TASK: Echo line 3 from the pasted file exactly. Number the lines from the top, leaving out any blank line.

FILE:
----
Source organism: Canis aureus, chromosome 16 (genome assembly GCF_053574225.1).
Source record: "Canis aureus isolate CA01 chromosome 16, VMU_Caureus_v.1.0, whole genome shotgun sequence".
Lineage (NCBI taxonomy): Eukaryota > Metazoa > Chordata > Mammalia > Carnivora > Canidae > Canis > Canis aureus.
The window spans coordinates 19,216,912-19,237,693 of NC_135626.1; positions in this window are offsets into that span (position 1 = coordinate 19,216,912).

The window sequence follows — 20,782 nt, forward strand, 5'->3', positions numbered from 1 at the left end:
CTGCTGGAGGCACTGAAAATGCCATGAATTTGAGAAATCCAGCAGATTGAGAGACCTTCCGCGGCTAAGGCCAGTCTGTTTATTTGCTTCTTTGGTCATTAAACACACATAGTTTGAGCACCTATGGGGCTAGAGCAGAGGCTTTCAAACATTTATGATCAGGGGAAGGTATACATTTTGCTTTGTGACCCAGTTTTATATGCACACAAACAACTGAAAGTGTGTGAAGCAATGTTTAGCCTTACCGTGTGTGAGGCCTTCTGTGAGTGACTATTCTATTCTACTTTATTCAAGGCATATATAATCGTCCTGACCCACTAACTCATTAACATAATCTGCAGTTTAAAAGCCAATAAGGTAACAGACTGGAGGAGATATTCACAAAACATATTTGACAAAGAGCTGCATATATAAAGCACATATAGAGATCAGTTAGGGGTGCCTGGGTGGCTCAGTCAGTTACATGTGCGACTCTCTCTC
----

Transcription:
Lineage (NCBI taxonomy): Eukaryota > Metazoa > Chordata > Mammalia > Carnivora > Canidae > Canis > Canis aureus.